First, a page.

Everyone has a view on BREXIT (Don’t they?). Here at Kingfisher HR we are interested in the debate both in terms of the general business implications and the likely knock on effect for employment law. Here is a quick run -down of some of the arguments for and against. Much of the arguments are highly speculative, as there are limited precedents available. Although Brexiters have painted a rosy picture with potentially high reward we all know that with high reward comes high risk. Are we really prepared for that risk to materialise? How committed are we to stepping out into the unknown?


In Favour Leaving the EU

  • UK would regain full control over our labour, tax and trade regulations.
  • UK would save membership fees ( but see below comments on loss of free trade and inward investment)
  • Ukip has stated that Britain could follow the lead of Norway, which has access to the single market but is not bound by EU laws on home affairs etc. (However whether we could in reality work out a conscious uncoupling remains to be seen!).
  • The UK’s ties with American intelligence services may become stronger.
  • UK could chose to shadow EU laws where considered favourable, however this would be more likely to be subject to short term political lobbying as opposed to long term planning.
  • Some SME’s anticipate that under an exit they would be bound by a less burdensome regulatory regime ( but see comments below on Norway model)

Against Leaving the EU

  • We don’t currently know how post-Brexit UK-EU trade relations would pan out – negotiating details of the withdrawal could take several years and as a result the pound could be very volatile, trade may be interrupted or put on hold.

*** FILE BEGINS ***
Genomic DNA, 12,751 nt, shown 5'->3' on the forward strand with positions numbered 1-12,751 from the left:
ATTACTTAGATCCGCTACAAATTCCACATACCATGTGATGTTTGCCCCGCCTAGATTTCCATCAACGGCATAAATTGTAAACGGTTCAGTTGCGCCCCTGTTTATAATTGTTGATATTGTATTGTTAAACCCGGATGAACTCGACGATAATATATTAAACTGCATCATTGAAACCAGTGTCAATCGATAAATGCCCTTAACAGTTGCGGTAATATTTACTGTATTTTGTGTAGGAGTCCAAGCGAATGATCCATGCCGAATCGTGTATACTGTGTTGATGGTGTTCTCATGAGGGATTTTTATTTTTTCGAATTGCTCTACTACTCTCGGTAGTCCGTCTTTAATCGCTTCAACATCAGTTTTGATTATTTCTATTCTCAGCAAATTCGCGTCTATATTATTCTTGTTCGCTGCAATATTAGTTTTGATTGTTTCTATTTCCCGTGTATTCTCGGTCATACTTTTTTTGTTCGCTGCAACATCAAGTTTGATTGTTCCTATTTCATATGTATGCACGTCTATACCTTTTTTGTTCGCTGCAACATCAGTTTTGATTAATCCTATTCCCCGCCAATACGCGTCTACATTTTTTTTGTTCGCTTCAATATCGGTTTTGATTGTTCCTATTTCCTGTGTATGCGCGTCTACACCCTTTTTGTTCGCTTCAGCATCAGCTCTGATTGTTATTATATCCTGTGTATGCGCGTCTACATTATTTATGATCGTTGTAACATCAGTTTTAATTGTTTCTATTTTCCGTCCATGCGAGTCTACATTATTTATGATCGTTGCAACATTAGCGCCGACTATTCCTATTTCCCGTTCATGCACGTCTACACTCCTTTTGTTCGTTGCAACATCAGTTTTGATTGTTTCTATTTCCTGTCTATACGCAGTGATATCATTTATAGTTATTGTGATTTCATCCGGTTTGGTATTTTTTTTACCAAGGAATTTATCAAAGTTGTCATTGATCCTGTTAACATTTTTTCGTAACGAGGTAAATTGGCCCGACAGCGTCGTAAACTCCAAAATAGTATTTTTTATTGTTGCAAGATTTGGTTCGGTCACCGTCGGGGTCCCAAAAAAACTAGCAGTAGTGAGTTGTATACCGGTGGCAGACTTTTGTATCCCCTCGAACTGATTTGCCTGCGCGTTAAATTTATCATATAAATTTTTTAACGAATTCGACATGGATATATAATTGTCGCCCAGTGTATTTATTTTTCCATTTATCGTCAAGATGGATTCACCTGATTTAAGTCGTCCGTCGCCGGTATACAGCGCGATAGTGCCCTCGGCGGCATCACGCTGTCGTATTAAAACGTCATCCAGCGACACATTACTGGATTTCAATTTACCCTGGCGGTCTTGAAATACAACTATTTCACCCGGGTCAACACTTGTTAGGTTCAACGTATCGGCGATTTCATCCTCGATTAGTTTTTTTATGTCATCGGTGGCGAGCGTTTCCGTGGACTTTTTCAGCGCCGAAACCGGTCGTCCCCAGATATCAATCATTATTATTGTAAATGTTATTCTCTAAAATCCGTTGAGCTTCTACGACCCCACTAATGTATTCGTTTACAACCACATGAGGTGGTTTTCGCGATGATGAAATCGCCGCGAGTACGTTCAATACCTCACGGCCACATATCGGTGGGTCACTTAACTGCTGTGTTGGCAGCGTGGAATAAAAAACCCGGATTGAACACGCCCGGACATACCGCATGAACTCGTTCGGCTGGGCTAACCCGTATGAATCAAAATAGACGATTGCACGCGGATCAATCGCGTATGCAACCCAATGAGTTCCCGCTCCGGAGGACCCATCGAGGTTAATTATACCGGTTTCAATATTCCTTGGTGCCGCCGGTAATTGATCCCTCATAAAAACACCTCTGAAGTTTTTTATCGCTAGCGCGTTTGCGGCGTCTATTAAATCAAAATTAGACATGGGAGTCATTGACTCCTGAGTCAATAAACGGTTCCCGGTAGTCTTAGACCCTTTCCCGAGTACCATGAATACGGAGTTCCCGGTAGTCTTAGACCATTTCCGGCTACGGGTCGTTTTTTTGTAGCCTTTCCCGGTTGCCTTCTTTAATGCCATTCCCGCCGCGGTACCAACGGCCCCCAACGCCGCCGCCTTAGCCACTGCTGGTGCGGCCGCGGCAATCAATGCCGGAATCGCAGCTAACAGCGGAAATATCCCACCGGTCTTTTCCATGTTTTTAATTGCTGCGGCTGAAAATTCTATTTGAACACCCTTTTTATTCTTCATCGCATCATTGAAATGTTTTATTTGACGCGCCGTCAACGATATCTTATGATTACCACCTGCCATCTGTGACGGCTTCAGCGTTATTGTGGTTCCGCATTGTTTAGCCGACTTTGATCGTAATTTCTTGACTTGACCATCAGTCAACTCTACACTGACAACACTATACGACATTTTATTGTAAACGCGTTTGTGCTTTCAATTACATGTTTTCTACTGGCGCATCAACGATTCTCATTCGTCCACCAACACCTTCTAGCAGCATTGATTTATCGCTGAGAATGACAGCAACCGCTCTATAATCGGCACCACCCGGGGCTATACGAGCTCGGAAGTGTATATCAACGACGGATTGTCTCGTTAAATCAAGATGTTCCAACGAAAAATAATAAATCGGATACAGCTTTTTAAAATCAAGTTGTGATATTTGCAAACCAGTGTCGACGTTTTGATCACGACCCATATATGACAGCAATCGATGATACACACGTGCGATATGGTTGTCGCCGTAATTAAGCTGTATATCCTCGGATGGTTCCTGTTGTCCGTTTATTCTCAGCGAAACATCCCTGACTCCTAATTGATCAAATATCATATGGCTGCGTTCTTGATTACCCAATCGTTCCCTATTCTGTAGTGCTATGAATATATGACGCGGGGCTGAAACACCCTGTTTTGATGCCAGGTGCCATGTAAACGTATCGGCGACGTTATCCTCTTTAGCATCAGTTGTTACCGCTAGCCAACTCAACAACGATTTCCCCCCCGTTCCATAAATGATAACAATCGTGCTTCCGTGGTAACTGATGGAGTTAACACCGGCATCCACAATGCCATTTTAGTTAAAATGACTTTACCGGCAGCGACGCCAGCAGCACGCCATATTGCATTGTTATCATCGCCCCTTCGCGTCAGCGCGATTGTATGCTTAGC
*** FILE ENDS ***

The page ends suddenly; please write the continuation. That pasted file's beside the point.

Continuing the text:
• The EU has driven the equality agenda historically and will likely continue to do so. Non EU countries have significantly less protection in place e.g. America where there is no statutory holiday pay or maternity leave – and whilst red tape can be burdensome on business ultimately poor levels of protection for workers can have a negative knock on effect on society as a whole.
  • EU may be more likely to fragment over the long term should other members follow our lead.
  • Once we are out then there is no guarantee that we could re-join or even re-join on suitable terms.
  • If we follow the Norwegian model for exit then we could find ourselves agreeing to be bound by EU law in return for favourable trade agreements etc with no say in future developments regarding such legislation.
  • Norway currently pays a comparable amount per head as current EU members and perceived costs savings may therefore be incorrect.
  • Although pro-exit commentators have painted a rosy picture of the UK developing as its own independent super economy this is in no way guaranteed and could in fact go the opposite way. An exit might offer potential high reward but clearly it is also very high risk and large businesses could decide to move out of the UK.